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Representing the RaceA New Political History of African American Literature$
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Gene Andrew Jarrett

Print publication date: 2011

Print ISBN-13: 9780814743386

Published to NYU Press Scholarship Online: March 2016

DOI: 10.18574/nyu/9780814743386.001.0001

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New Negro Politics from Reconstruction to the Harlem Renaissance

New Negro Politics from Reconstruction to the Harlem Renaissance

Chapter:
(p.73) 3 New Negro Politics from Reconstruction to the Harlem Renaissance
Source:
Representing the Race
Author(s):

Gene Andrew Jarrett

Publisher:
NYU Press
DOI:10.18574/nyu/9780814743386.003.0003

This chapter explores politics in literature, interpreting New Negro politics as a paradigm. New Negro politics accounts for a cultural formation that sought to overcome the prevailing theme that African Americans were inferior and unassimilable in American “civilization.” It also sought to prove that African Americans, then described as a race, could be uplifted in moral, educational and cultural ways. Indeed, African American intellectuals used literature to explain or critique racial uplift and its cultural implementation as political action. Focusing on criticism and function, the chapter shows that the correlation between African American communities and racial-uplift ideology had translated into special rhetorical, aesthetic, and thematic features constituting the political tradition of African American literature at the turn into the twentieth century.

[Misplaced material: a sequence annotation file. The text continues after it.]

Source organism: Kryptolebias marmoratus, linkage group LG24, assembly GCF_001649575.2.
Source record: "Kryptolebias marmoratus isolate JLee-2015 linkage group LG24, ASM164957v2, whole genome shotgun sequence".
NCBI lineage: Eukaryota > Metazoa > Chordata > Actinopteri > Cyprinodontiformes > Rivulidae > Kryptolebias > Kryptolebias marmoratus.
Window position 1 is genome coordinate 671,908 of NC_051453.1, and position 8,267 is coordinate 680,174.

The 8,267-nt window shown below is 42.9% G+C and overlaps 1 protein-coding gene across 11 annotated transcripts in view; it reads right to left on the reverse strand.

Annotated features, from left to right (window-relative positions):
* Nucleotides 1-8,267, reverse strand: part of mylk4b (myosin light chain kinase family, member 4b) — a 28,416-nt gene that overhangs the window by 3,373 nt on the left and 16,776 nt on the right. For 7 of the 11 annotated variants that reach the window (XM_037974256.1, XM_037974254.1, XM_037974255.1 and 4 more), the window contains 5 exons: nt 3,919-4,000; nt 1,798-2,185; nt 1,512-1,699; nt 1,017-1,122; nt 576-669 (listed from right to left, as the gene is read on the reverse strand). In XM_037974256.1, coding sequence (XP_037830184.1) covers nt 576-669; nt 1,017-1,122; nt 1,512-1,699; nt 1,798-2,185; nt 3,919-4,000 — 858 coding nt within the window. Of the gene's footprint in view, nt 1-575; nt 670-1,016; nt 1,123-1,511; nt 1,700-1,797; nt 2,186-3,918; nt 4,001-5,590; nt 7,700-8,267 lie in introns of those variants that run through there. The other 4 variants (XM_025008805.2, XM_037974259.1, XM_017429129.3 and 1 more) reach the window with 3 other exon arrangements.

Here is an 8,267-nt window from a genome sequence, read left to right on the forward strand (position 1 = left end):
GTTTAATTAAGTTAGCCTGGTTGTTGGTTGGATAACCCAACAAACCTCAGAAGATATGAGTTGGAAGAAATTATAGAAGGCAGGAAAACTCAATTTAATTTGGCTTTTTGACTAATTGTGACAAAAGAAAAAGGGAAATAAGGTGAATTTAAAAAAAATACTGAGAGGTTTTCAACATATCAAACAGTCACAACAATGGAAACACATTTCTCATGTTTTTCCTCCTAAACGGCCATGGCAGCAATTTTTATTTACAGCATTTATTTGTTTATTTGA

Keywords:   New Negro politics, African American intellectuals, African American literature, racial uplift, political action

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